The Dons went down fighting at promotion contenders Cheltenham this afternoon as their second-half rally just failed to earn a point at the Abbey Business Stadium.
Cheltenham appeared to be coasting to victory after goals from Steve Elliott and Darren Carter, but substitute Brennan Dickenson pulled the score back to 2-1 after good work by Chris Hussey (pictured) and Wimbledon came so close to changing the final scoreline near the end. Indeed, they should have done as Jack Midson missed an open goal after more superb play from Dickenson.
Neal Ardley made just one change to the side that started against Plymouth in midweek with Jesse Darko replacing Brennan Dickenson up front. It was therefore an attacking Wimbledon line-up once again with Jack Midson and Gary Alexander supporting Darko up front, though that pair were under instructions to tuck in and do a job for the team when Wimbledon were defending. Captain Mat Mitchel-King retained his place at right-back with Jonathan Meades missing out through injury.
The Dons made a bright start and created a half chance in just the third minute when Harry Pell, Gary Alexander and Jesse Darko combined to set-up a shooting chance for Luke Moore, but his goal-bound shot was blocked. Wimbledon were so nearly 1-0 down though shortly afterwards when Neil Sullivan was forced to make a superb low save to deny a curled effort from Darren Carter. However, there was no lifeline for the Dons in the 10th minute when they were punished for slack marking from a free-kick. Admittedly, it was a well delivered free-kick from Billy Jones that set-up the goal, but the marking from Wimbledon was non-existent as Steve Elliott was allowed plenty of time to head home from close range. That setback for the visitors meant that their game plan of keeping things tight early on and hitting on the break had gone out of the window. And it was not going to be easy to get back into it for Wimbledon with Cheltenham’s talented midfield quartet of Carter, Marlon Pack, Russell Penn and Sam Deering dominating possession.
Despite a few promising moments created by good hold-up play from Darko, Wimbledon struggled to create anything of note and Cheltenham goalkeeper Scott Brown was finally forced into action for the first time in the 33rd minute when he made a routine save to deny Chris Hussey’s 30-yard free-kick. There was a half chance a couple of minutes later when Pim Balkestein got his head to a Luke Moore corner, but he could not direct the ball on target. As the first-half drew to its conclusion, Wimbledon started to come into it with Luke Moore’s energetic performance on the right side driving the visitors on. One of his crosses was so close to being converted by Alexander and then the Wimbledon striker headed wide from a Hussey corner. However, too often Wimbledon’s final ball was sorely lacking and that needed to be better if the visitors were to get anything from this game during the second-half.
Wimbledon started the second-half with more energy and drive, in particular from Hussey down the left and he produced a fine run and cross that created a chance for Alexander, but he headed wide at the near post. The Dons were left with a mountain to climb though in the 56th minute when Cheltenham doubled their advantage. With the visitors caught on the break, Cheltenham exploited space down Wimbledon’s left and Penn set-up a shooting chance for Carter, who beat Sullivan with a fine strike from 20 yards.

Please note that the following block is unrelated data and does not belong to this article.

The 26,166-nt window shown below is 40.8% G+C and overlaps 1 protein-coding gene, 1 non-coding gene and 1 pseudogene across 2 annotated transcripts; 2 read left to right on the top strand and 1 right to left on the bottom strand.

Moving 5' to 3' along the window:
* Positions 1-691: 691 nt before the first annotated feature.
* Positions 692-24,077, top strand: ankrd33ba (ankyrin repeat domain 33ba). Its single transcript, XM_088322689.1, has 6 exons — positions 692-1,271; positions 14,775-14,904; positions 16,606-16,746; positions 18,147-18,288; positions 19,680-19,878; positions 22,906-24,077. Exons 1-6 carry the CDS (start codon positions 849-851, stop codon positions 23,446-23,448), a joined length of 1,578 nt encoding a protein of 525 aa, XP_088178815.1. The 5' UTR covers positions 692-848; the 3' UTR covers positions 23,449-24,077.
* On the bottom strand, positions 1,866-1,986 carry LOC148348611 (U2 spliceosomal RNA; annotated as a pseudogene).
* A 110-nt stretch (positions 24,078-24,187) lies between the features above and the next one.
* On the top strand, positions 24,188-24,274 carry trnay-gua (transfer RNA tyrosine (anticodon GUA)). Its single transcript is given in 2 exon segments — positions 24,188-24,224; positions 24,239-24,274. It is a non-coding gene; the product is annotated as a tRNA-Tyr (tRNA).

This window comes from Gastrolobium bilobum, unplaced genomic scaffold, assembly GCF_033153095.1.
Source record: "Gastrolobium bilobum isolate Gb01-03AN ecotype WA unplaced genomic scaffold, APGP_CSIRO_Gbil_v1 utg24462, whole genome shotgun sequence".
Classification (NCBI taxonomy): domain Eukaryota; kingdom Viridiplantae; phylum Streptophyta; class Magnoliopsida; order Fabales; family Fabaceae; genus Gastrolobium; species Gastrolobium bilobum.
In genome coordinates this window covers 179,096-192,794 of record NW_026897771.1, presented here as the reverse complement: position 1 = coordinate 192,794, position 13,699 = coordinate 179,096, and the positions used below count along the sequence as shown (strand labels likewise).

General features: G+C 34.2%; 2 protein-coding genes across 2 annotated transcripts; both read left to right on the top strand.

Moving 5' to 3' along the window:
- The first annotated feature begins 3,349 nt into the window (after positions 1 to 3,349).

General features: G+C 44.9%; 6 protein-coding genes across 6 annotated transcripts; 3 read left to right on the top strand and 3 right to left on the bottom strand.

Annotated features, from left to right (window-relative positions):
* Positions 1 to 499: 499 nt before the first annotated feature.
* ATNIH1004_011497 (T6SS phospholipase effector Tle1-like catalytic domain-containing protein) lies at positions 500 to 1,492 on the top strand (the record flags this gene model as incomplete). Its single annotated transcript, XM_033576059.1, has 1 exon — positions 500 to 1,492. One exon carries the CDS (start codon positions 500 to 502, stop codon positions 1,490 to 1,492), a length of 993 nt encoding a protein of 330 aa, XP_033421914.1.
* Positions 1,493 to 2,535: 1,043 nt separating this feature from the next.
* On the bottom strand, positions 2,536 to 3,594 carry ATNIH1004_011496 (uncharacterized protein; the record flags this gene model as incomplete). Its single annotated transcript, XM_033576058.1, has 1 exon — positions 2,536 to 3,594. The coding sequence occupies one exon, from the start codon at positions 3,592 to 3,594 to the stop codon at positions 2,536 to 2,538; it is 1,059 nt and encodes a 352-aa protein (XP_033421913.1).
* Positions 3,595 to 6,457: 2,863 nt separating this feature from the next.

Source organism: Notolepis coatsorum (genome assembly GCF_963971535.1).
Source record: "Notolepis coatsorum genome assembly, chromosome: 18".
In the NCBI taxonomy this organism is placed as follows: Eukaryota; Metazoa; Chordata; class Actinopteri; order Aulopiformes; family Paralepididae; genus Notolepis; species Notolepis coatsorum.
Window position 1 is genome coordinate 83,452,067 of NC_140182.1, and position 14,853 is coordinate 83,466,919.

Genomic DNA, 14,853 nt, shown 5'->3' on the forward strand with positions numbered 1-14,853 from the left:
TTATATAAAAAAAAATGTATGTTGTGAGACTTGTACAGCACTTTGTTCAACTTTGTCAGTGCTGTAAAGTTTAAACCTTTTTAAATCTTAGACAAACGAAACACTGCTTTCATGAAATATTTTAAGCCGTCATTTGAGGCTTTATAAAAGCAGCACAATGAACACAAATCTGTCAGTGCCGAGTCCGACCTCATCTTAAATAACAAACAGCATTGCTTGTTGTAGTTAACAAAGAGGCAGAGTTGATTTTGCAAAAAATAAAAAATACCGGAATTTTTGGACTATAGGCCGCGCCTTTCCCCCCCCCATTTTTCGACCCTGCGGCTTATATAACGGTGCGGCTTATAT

Neal Ardley made a double change in the 62nd minute and it was a bold move too with Kevin Sainte-Luce and Brennan Dickenson both entering the fray for Luke Moore and Jesse Darko. That brought an instant response less than 60 seconds later when Dickenson scored with his very first touch after entering as a substitute. Hussey was the instigator with his cross from the right finding its way all the way through to Dickenson on the left and he unleashed a thunderbolt of a drive that left Brown with absolutely no chance. It was game on now and Wimbledon really pressed Cheltenham back for the first time in the match. Mitchel-King almost emerged as an unlikely hero when he got his foot to a Hussey corner, but he could not quite divert the volley into the net.
The Dons should have drawn level with 15 minutes to go when more great work from Dickenson down the left set-up Midson for a chance that he would normally convert with ease, but he shot over from just six yards in what had to go down as a glaring miss. It was Midson’s last act of the match as Neal Ardley had already decided to bring him off for Charlie Strutton.
Despite late Wimbledon pressure with Sainte-Luce having a fierce goal-bound shot blocked, the visitors could not complete what would have been a superb fightback in front of 500 travelling Dons supporters.
AFC Wimbledon: Neil Sullivan, Pim Balkestein, Mat Mitchel-King, Sammy Moore, Jack Midson (Charlie Strutton), Luke Moore (Kevin Sainte-Luce), Harry Pell, Jesse Darko (Brennan Dickenson), Gary Alexander, Alan Bennett, Chris Hussey.